Summary of Work Simply

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Rating

7

Qualities

  • Applicable

Recommendation

You can be busy without being productive. Your family, boss, clients, computer, cellphone and even your pets vie for your energy and attention. You’ve learned the hard way that most time management programs don’t help. Now, productivity expert Carson Tate offers a system that helps you put an end to inefficient busyness and enables you to develop work strategies that align with your personal “ Productivity Style.” Her 28-question test allows you to diagnose if you are a “Prioritizer, Planner, Arranger or Visualizer.” Learning your productivity type enables you to tailor tools to fit your “cognitive style” and to develop customized systems that boost your productivity. Following this program will help you make sure that you aren’t simply busy – but that you’re productive, as well. getAbstract recommends Tate’s personalized approach to planning, prioritizing and executing to anyone who doesn’t have enough hours in the day.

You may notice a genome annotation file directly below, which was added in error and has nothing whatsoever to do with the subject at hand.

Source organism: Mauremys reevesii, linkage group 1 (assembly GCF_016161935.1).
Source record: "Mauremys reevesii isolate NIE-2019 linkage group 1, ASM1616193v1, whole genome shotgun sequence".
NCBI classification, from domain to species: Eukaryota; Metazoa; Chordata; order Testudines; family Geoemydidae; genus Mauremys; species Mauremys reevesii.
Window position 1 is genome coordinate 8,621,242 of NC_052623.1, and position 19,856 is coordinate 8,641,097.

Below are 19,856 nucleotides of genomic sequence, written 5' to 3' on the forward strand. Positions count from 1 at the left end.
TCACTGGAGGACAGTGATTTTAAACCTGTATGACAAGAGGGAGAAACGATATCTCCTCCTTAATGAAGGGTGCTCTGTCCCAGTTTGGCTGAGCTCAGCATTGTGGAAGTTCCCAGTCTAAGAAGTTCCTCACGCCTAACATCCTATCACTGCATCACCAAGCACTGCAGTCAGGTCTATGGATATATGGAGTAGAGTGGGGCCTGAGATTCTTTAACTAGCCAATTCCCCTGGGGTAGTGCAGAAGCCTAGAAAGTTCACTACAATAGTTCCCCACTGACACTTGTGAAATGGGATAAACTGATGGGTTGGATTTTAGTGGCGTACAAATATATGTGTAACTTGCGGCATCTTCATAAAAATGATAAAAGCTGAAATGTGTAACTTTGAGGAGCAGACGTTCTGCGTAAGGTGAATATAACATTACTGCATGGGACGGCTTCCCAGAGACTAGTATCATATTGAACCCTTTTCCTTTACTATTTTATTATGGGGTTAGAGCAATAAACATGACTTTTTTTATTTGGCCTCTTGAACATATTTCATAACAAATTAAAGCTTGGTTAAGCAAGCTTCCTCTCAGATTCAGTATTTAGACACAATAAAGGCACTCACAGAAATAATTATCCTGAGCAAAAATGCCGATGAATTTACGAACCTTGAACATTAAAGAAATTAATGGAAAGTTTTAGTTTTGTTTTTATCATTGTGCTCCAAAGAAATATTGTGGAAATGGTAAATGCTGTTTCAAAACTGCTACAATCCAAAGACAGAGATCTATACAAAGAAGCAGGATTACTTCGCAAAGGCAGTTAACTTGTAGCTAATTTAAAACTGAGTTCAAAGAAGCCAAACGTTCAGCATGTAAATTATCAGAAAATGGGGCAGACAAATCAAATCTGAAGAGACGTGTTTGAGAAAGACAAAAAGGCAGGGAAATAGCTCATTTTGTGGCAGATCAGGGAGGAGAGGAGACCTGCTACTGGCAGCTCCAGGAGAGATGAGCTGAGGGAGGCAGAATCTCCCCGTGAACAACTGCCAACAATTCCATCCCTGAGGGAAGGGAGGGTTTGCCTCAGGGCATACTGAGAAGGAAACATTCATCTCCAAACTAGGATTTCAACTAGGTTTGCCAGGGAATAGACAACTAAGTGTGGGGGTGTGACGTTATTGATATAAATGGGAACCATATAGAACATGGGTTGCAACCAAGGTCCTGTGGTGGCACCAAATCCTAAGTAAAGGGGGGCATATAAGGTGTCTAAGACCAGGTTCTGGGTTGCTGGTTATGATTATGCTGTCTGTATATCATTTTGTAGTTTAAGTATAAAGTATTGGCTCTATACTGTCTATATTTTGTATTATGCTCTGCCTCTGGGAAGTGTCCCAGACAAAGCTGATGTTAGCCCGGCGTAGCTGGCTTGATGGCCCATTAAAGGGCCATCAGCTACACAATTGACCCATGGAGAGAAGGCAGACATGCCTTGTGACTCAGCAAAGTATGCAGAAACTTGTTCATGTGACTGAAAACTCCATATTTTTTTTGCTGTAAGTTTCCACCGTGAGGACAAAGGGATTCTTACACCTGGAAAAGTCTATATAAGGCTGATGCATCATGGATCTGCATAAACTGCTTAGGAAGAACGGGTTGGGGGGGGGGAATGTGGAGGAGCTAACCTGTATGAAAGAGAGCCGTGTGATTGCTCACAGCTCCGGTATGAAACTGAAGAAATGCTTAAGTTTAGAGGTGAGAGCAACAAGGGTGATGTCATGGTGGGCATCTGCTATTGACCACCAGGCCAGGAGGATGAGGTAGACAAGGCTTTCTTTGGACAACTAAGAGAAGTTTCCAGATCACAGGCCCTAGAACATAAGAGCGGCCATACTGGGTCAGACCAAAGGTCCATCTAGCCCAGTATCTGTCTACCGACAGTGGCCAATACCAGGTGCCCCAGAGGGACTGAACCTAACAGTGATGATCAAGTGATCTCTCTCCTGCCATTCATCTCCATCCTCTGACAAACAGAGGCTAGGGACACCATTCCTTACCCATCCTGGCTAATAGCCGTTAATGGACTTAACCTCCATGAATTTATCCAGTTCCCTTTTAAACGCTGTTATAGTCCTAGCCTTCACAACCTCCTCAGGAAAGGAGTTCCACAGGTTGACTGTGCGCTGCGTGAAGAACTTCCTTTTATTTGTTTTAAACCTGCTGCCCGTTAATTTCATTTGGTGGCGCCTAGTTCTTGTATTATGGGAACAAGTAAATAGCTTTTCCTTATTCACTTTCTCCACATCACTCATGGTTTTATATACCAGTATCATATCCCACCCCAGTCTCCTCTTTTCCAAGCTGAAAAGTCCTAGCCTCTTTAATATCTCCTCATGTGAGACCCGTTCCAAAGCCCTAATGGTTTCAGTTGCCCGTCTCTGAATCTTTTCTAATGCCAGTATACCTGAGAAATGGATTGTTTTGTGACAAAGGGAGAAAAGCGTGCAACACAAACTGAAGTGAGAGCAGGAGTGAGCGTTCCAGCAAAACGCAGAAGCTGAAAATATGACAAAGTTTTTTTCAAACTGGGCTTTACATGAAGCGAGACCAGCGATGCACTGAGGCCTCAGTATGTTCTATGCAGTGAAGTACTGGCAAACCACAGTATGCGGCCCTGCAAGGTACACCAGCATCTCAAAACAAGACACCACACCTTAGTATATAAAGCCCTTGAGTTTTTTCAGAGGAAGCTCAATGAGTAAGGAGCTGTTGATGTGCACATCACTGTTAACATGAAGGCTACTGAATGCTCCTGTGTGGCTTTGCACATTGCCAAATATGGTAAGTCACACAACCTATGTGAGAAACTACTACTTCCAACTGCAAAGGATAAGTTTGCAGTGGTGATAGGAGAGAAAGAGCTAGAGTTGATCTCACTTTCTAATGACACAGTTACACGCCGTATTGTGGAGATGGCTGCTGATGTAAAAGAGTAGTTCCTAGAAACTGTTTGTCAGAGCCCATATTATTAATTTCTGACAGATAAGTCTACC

About the Author

Carson Tate, who founded the Working Smarter, Not Harder productivity system, is an executive coach, consultant and trainer.

 

Summary

Unproductive Busyness

Americans work about 50 hours a week, and most working moms get fewer than six hours of sleep a night. People are busier than ever, but their busyness does not make them more productive. Feeling stressed and worried about falling behind may lead you to reach for the latest time-management book or program. Unfortunately, most of them focus only on how much time you allocate to specific tasks. Their one-size-fits-all approach doesn’t consider other demands you face from different sources, nor does it show you how to work more productively.

The way that you apportion your time and energy stems from your personal “cognitive style,” the unconscious way you take in, process and manage information to inform your behavior. Your style influences how you approach and solve problems as well as how you relate to others. Personalizing your work strategies to align with your style can increase your productivity.

Your “locus of control” – a theory advanced by psychologist Julian Rotter – lies within yourself. If you believe you have the knowledge, talent and ability to succeed, you’ll reach your goals, but if you blame others for derailing your work...


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